Saba Rock Virgin Gorda – A Small Isle with a Large History

saba rock

 

Saba Rock
A Small Isle with a Large History

 

by Julian Putley

 

 

Saba Rock is a small tropical island resort in the midst of North Sound, Virgin Gorda's yachtsmen playground. Fun and with a fascinating history, Saba Rock started from small beginnings. It was originally the island home and scuba diving headquarters of legendary scuba pioneer Bert Kilbride. In the 1960s Bert dived and conducted research on the famous BVI shipwreck the RMS Rhone which sank in a hurricane off Salt Island in 1867. He became the official Receiver of Wrecks for the BVI in 1967 giving him the responsibility of recording and documenting all wrecks in British Virgin Island waters. He was instrumental in getting the producers of the film The Deep to use the dive site of the RMS Rhone and he assisted greatly with tech support for the Hollywood blockbuster. Later he introduced the "resort course," an introductory scuba diving course now used worldwide.

It was partly because of his fame, and partly because visitors tended to "rubber-neck" as they sailed past the island, that the first bar and restaurant came into being on Saba Rock. Bert and wife Gayla were becoming so irritated with a continuous flow of tourists swimming out to their private island and wandering around or just sitting on their docks that eventually they threw their hands in the air and declared, "if you can't beat'em, join 'em." They built a bohemian style bar and restaurant and called it the Pirates' Pub. It became an instant success.

There was nothing fancy about the Pirates' Pub. You dinghied over to the rickety dock, tied up and stepped into the bar. But what the bar lacked in "fancy" it made up for in ambiance. Just inside the entrance was a small cascading waterfall providing water for a pool; a natural aquarium with fish and various sea life. Swinging on a perch over the water was a blue and yellow macaw and on various shelves and empty spaces was displayed memorabilia from many of Bert's wreck dives; antique bottles, musket balls, pottery shards and old coins.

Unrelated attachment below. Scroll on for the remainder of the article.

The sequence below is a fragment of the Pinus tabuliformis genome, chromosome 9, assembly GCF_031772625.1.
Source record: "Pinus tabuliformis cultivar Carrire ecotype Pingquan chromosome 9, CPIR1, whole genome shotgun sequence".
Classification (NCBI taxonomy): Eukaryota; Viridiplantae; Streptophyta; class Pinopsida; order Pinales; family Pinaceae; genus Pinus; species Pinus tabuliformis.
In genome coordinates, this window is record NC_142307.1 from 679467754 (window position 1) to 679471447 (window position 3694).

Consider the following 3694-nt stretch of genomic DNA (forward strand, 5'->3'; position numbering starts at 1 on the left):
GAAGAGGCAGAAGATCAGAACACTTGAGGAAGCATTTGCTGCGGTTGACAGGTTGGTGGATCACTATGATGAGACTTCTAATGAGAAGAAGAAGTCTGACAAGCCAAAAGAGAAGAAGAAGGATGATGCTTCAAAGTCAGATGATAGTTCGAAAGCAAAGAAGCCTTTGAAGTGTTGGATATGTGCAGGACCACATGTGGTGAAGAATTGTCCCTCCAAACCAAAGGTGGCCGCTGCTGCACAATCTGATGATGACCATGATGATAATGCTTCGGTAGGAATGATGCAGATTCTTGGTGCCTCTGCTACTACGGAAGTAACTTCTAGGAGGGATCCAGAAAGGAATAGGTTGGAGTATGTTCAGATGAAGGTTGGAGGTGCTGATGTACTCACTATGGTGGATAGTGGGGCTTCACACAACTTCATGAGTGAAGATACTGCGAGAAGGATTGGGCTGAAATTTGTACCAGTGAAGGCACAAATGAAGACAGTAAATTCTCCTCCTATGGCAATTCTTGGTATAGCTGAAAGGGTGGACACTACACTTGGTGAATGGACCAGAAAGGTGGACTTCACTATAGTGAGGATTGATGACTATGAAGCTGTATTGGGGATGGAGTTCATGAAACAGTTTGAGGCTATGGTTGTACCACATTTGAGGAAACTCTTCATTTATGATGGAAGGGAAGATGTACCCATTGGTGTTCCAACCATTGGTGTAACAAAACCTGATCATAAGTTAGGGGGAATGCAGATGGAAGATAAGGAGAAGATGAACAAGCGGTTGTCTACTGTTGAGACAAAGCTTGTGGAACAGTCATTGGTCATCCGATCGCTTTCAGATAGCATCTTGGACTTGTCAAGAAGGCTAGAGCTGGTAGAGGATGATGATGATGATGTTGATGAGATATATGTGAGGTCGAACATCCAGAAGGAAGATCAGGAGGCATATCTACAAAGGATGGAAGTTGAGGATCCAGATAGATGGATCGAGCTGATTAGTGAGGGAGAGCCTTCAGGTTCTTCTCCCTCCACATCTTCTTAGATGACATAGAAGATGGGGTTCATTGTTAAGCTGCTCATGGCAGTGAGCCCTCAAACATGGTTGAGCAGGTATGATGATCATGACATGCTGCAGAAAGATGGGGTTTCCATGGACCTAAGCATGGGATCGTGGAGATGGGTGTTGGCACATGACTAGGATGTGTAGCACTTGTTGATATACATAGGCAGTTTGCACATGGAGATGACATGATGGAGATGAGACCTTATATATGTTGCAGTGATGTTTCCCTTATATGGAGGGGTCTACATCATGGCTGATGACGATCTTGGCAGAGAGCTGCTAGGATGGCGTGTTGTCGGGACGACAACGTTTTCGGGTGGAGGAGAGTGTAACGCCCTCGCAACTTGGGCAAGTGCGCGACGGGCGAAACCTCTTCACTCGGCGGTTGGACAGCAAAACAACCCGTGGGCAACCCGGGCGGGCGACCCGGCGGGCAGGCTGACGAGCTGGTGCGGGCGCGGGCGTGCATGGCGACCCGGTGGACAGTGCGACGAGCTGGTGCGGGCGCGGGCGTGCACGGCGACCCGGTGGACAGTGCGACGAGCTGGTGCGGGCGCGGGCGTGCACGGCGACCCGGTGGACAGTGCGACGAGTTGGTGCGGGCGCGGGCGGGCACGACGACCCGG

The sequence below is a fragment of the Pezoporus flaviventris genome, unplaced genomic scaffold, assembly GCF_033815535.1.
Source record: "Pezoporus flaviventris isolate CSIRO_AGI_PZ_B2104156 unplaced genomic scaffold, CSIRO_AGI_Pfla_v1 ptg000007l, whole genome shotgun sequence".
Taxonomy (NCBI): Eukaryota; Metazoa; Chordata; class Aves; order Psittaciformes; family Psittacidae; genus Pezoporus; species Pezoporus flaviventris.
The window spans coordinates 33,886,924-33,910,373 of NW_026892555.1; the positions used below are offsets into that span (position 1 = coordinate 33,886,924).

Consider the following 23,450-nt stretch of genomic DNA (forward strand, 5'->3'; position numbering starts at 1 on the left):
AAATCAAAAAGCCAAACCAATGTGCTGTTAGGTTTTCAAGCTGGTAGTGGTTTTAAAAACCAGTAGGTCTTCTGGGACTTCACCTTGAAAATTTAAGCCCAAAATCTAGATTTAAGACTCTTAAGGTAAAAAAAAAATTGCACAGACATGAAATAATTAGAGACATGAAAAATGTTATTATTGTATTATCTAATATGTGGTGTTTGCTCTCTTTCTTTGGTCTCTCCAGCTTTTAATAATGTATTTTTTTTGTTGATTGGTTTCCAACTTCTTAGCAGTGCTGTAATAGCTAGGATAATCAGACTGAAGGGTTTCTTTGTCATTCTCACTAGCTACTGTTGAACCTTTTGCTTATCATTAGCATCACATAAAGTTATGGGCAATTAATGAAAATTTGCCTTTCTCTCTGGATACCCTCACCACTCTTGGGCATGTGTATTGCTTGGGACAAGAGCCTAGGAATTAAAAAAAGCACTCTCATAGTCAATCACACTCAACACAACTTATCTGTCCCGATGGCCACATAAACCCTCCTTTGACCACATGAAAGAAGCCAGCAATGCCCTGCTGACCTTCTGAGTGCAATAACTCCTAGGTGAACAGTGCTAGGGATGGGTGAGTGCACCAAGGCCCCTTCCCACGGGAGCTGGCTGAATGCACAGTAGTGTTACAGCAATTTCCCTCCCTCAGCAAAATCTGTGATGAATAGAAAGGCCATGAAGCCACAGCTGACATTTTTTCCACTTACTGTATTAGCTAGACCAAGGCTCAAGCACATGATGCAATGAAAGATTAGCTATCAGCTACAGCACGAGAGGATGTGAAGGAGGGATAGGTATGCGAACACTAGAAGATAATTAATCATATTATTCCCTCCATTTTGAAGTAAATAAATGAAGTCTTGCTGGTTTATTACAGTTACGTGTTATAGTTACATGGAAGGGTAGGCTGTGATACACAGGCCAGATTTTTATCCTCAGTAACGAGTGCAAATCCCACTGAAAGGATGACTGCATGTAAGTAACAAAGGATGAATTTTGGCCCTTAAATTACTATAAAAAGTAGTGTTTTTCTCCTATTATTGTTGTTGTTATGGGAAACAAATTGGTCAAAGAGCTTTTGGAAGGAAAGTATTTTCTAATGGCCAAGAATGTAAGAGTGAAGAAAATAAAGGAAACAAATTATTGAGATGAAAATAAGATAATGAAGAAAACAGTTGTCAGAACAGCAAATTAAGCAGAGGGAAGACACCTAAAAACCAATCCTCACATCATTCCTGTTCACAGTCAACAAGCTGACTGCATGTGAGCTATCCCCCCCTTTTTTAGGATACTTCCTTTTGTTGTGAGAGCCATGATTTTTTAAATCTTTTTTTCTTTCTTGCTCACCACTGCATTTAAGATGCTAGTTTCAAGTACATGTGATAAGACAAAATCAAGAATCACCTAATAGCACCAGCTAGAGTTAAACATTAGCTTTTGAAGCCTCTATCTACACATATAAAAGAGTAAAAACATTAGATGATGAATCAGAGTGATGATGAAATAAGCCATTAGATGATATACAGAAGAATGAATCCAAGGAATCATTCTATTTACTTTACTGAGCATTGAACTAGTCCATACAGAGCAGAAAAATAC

Old Saba Rock

It could well have been this unique atmosphere that grabbed the imagination of John McManus, a restaurateur and lover of the maritime environment, sea stories and associated artifacts. He bought the island in 1997 and with the help of local architect, Paul Wattley, created the Shangri-La it is today. As Saba Rock developed so did the North Sound, which now includes such popular resorts as Sir Richard Branson's Necker Island; the world famous Bitter End Yacht Club; the charming Leverick Bay Resort; Biras Creek, a Relais Chateau resort and restaurant; and the new luxury development, Oil Nut Bay. Now, over thirteen years later, hardly a yacht passing through the islands does not have Saba Rock on its agenda.

Saba Rock is primarily a bar and restaurant. The wrap-around setting ensures all diners a fantastic view, especially at sunset when happy hour offers great drink specials. The menu is extensive and varied and a bar menu is available for those wanting more casual fare. Others with a hearty appetite may enjoy the All You Can Eat buffet and salad bar with a roast, usually lamb or beef.